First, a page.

Dehydrated calf… note sunken-in eyes
Note that dehydration doesn’t become evident until the animal has lost about 6% of their body weight in fluids, and kidney failure sets in around 11-12% loss. The calf above is severely dehydrated and needs to be on IV fluids. (For that matter, any scouring, recumbent –down – calf needs to be on IV fluids.)
Fluids can be given IV, SC, or orally (the preferred method unless the calf is down and cannot get up, then one really needs to run an IV). Note that if giving fluids IV or SC, you need to get saline solution or lactated ringers from your vet – don’t use plain water! Hopefully that’s a no-brainer but I feel obligated to mention it.
IVs are easiest if the calf is placed on its side (not too hard on a recumbent calf), the area is shaved and then doused with a good dose of rubbing alcohol -- it makes the vein stand up and it's much easier to see and hit with the needle, especially on a dehydrated animal. Sometimes it's easier to find the vein if you have a syringe attached to the needle and a couple cc's of dex or a similar relatively-harmless substance in the syringe so you can pull back. Make sure your saline solution/lactated ringers are at body temperature.
Electrolytes are very important as the calf loses a LOT of them when scouring. Anything that has dextrose, sodium chloride (salt), and sodium bicarbonate (baking soda) can be used. It is possible to make homemade electrolytes, but is not ideal… especially sugar or corn syrup is not easily digested in the calf and can cause more scouring. Spend the money and buy the real stuff at your feed store or vet clinic that is actually designed for calves.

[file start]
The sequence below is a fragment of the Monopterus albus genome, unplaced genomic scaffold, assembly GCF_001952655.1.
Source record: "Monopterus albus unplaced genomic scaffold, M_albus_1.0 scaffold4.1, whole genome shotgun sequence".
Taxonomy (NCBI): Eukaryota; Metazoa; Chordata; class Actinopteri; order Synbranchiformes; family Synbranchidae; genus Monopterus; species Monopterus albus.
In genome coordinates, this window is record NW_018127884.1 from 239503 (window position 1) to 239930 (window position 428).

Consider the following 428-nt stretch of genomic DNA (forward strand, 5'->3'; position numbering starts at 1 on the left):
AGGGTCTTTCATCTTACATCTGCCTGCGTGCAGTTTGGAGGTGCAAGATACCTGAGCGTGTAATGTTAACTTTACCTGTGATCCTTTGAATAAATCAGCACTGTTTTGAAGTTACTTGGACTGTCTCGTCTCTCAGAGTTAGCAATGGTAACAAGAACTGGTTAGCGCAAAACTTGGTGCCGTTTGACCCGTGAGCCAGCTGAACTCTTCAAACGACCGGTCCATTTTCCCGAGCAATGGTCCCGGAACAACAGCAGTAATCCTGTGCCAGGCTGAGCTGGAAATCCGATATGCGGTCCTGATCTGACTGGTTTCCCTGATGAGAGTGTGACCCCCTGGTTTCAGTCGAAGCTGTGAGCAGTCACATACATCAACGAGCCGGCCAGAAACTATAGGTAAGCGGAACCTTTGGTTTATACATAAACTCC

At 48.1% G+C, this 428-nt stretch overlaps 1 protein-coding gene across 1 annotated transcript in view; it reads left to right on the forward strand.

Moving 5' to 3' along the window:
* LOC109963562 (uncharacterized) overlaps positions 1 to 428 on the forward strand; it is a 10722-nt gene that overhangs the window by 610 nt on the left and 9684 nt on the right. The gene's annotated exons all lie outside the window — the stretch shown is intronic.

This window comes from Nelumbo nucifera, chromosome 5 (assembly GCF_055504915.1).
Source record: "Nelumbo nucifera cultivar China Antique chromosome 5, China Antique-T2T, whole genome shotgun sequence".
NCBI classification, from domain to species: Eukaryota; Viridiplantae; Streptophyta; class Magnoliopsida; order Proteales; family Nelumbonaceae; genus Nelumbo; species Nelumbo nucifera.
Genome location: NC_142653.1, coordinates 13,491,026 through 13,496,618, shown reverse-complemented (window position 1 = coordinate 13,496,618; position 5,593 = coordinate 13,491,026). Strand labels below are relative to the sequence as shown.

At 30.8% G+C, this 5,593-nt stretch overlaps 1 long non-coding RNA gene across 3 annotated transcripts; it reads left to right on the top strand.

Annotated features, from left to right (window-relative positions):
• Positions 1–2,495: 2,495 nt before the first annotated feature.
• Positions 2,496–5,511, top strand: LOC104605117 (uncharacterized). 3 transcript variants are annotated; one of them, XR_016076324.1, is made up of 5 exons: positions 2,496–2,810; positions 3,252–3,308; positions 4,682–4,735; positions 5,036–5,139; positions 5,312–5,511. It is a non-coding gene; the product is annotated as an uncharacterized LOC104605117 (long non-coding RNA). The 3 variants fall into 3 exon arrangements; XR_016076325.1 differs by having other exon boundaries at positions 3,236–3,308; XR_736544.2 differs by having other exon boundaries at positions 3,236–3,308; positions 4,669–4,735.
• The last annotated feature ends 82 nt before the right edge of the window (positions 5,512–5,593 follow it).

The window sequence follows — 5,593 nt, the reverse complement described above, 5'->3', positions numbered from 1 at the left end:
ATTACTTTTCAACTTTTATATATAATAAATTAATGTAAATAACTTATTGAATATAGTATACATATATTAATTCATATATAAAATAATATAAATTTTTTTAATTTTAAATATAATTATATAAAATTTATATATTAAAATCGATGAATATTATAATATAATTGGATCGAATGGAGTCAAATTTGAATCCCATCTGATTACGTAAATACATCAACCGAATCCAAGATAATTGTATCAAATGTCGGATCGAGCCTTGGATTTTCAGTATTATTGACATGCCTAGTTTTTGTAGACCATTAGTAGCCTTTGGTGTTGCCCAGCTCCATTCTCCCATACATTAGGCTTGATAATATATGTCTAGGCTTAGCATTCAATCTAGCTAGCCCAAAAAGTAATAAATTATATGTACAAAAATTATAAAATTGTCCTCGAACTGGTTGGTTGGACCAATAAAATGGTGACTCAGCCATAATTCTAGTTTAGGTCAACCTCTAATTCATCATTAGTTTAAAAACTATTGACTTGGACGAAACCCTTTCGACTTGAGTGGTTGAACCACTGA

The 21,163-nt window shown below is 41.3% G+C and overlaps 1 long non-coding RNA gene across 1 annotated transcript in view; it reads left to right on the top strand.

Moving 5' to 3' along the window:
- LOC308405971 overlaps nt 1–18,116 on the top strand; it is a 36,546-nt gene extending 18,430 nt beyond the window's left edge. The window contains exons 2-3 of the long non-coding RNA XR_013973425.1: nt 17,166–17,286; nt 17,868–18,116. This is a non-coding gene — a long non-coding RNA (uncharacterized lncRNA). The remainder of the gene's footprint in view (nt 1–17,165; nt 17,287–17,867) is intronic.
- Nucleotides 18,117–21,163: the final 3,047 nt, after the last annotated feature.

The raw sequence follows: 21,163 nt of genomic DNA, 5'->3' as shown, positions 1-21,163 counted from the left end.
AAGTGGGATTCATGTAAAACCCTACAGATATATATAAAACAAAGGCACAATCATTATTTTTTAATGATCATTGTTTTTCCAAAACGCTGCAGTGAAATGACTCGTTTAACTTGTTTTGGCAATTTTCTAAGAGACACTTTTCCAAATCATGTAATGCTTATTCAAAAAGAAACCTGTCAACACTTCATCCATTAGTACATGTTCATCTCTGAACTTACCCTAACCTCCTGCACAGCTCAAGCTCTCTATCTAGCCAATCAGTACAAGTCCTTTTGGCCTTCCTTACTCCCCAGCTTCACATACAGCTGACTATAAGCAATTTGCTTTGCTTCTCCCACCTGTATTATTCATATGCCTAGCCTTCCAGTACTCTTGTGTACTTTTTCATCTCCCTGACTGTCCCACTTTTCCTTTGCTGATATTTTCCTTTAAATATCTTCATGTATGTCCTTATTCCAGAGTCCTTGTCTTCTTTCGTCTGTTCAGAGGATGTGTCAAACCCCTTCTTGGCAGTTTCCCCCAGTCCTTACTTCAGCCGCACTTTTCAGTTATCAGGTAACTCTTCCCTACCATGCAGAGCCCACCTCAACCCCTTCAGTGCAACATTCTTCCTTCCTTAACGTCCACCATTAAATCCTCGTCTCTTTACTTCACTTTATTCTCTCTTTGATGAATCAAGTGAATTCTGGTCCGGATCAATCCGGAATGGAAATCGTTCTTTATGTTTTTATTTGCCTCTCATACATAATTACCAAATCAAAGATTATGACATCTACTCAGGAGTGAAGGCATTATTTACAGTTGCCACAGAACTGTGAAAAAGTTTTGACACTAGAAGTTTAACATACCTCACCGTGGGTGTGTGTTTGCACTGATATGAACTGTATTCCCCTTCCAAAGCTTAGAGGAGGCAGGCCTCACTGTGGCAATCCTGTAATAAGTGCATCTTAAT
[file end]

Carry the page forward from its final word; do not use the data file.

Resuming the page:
If you assume a scouring calf has lost 10% of its body weight, for 90lb calf that's 9lbs of fluid that need to be replaced before the calf is even back to "normal." A gallon of water weighs around 8.35lbs, so that's over a gallon that calf has lost, and if you're giving fluids orally, a lot of that won't be absorbed in a scouring calf. The goal in cases of scours is to make sure fluid input exceeds fluid output. One of the main causes of death in scouring calves is simple dehydration.
I did discover something new recently; an oral solution called “Double A solution” (my vet says it can also be given IV) and contains electrolytes, vitamins, minerals, and amino acids. I've given it orally, SC, and IV and I feel it’s equivalent or better than the powder stuff the feed stores carry. I've been pleased with the results I've seen after giving it to calves.
For anyone interested in reading more about scours and treatment, there was a really good lecture given in one of my classes about it, class notes here: http://uwadmnweb.uwyo.edu/vetsci/Course ... _Notes.htm
Calf's normal rectal temperature is 102.5'F.
Navel ill/joint ill is another common problem seen in calves within the first few weeks of life. Bacteria in the environment can enter the calf's blood stream through the fresh, broken umbilical cord. They can localize in joints (joint ill) or at the navel (navel ill) and cause an infection. Both require antibiotic treatment. Navel ill generally isn't too complicated to treat, joint ill generally is tough and prognosis is poor. Any calf in the first few weeks of life that is limping should be suspected of having joint ill, check for heat and swelling in legs. Knees tend to be a common place for joint ill. Consult with your vet.
Vaccinations... common question. Opinions differ on this one too. Maternal antibodies from the colostrum interfere with attempts to vaccinate the calf, and its own immune system isn't in top working order yet. Generally accepted opinion is to wait until 2-3 months before vaccinating. Much sooner than that and you're really just wasting your money. Won't hurt the calf, but probably won't do a bit of good either!
Common things to vaccinate against are:
BVD types I and II, IBR, BRSV, PI3
5 strains including hardjo
7 or 8-way clostridial including blackleg
...and depending on location, often pinkeye, tetanus, and/or redwater too. Some people also vaccinate for pneumonia (pasturella, etc), footrot, neospora, scours (in calves), but those are less common vaccines. Consult with your vet about what might be needed in your area.
Brucellosis (bangs) is required in some states (heifers only!) -- check with your vet.
Remember to booster all vaccines as recommended on the label!!!
Last update 6/23/10